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Culture Minister Requests Fate Of Censored Films


Iranian minister of culture Reza Salehi Amiri

Culture and Islamic Guidance Minister Reza Salehi Amiri has requested that the fate of censored films be determined within two months.

Amiri wrote out instructions in a letter to his deputy. “Banning films is the confinement of capital resources and wastes the outcome of filmmakers’ efforts. This may lead to violating people’s rights, the cultural rights of directors and wasting producers’ investments,” he said.

The minister’s letter came in response to increasing demands by Iranian filmmakers to determine the fate of banned films.

In recent years, a significant number of films have been banned from public screening for a variety of reasons. Most of the banned films were produced under the official license.

The most prominent films to be banned include Reza Dormishian’s I’m Not Angry, Ahmad Reza Darvish’s Resurrection, Kianoush Ayari’s The Paternal House and The Sofa, and Abdolreza Kahani’s Eradatmand Nazanin Bahareh Tina.

Many of these movies -- which also include Amir Youssefi’s Lovely Garbage -- were initially banned during Mahmud Ahmadinejad’s two-term presidency. The fate of the films has yet to be been decided.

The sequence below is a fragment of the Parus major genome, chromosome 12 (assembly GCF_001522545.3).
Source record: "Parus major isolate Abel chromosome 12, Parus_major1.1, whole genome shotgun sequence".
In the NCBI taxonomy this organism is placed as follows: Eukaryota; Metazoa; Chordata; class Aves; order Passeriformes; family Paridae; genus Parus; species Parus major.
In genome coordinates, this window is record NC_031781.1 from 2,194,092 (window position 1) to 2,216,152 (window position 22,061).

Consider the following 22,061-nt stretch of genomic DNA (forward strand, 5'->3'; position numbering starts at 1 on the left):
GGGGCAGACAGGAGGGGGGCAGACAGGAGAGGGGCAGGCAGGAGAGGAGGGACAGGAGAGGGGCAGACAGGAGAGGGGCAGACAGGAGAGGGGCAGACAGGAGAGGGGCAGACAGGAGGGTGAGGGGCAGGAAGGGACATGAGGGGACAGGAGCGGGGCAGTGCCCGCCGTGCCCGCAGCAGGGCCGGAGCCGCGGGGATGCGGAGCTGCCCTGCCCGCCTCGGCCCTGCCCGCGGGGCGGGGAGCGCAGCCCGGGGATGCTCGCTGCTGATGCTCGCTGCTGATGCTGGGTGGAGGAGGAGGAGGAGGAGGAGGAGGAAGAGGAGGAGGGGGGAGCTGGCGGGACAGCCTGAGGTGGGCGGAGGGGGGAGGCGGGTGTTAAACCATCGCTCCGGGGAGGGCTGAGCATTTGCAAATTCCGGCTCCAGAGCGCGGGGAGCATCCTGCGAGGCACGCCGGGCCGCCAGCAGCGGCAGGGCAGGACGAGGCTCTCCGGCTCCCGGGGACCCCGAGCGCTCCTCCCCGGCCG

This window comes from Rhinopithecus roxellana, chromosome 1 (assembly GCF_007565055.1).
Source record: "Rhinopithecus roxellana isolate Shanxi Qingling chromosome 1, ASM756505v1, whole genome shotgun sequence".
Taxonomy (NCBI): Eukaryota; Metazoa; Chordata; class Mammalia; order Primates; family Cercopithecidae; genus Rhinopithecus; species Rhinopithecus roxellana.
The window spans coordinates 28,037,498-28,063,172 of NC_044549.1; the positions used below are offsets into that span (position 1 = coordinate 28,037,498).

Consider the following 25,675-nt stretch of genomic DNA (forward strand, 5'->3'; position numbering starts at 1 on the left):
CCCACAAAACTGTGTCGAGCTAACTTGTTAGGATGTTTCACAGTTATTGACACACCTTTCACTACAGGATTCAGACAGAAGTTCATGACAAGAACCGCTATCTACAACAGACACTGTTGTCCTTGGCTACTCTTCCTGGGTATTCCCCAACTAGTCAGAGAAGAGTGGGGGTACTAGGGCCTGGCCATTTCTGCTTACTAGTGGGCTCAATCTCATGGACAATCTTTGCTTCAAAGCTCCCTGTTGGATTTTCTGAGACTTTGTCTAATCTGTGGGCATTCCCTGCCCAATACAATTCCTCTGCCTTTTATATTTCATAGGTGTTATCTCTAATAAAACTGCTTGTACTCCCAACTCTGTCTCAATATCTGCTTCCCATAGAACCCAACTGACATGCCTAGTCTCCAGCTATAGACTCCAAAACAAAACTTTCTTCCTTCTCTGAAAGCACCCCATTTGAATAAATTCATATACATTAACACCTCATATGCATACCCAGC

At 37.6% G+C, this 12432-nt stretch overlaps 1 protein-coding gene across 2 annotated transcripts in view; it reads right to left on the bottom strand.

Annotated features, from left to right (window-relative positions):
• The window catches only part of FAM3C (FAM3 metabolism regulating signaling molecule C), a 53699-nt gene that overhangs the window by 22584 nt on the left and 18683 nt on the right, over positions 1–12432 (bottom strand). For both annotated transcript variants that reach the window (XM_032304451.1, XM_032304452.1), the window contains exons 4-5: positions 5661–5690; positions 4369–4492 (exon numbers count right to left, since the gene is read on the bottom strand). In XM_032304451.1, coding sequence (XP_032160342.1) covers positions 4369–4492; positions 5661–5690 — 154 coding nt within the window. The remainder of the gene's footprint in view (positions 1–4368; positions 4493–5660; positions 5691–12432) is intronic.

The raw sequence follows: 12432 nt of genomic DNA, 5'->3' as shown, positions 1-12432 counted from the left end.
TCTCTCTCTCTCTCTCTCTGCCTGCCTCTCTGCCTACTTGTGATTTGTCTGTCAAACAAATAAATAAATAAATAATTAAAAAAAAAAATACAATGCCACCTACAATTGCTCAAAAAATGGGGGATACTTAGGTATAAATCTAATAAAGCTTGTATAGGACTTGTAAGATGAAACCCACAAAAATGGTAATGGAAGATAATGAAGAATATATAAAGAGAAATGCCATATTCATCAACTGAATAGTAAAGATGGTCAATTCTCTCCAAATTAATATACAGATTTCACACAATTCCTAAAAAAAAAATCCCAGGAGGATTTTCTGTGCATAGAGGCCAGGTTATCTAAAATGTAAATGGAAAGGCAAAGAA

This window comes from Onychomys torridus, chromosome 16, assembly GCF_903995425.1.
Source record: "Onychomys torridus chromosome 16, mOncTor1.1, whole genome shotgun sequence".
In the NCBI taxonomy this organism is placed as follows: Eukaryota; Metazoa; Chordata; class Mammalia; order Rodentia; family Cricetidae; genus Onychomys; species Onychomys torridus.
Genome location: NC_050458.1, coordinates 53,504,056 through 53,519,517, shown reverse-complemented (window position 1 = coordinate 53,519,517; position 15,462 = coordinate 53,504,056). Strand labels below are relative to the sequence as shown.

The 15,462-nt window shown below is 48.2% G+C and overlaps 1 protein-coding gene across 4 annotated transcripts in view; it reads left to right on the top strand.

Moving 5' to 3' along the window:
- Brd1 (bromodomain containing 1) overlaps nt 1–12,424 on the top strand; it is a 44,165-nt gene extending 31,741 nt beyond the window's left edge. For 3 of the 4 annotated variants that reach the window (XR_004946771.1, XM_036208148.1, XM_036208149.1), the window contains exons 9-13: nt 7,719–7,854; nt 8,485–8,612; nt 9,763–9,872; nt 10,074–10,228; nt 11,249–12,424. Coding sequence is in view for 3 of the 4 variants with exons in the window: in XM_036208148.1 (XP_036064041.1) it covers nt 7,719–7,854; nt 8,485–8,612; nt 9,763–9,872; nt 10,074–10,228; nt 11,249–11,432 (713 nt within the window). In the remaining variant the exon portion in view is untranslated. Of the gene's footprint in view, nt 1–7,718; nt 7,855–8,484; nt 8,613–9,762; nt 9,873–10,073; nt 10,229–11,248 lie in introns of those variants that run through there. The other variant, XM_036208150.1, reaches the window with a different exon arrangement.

The Bear, directed by Khosro Masumi is another example of a film to be banned despite it being screened at the 30th Fajr International Film Festival, where it took home many awards.

“I hope the minister’s letter will have a positive impact on releasing the banned movies,” Masumi told Radio Farda in an interview.

The arbitrary banning of films from public screenings has forced many Iranian film directors to leave the local cinema industry behind.

Internationally known directors such as Bahram Beyzai, Mohsen Makhmalbaf, and Amir Naderi live in exile and have been deprived of the right to make films inside Iran.

“I hope the minister’s letter will have a positive impact on releasing the banned movies,”
Masumi told Radio Farda in an interview

Twice Oscar-winning director Asghar Farhadi has also been forced to make his films outside Iran.

Iranian filmmakers have faced strict censorship ever since the 1979 revolution. Harsh regulations imposed on Iranian movies forbid showing women, even in their bedrooms, without a hijab, and couples are forbidden from touching, let alone kissing.

Any film portraying anything deemed “against Islamic morals” is banned.

“Yet, the taste of those in charge of the censorship differs,” Masumi said. “So Iranian filmmakers face the dilemma of how to cope with the varying tastes of the officials in charge of censoring films.”

Meanwhile, the regime views filmmakers with deep suspicion lest they symbolically relay anti-revolutionary messages to their audiences.

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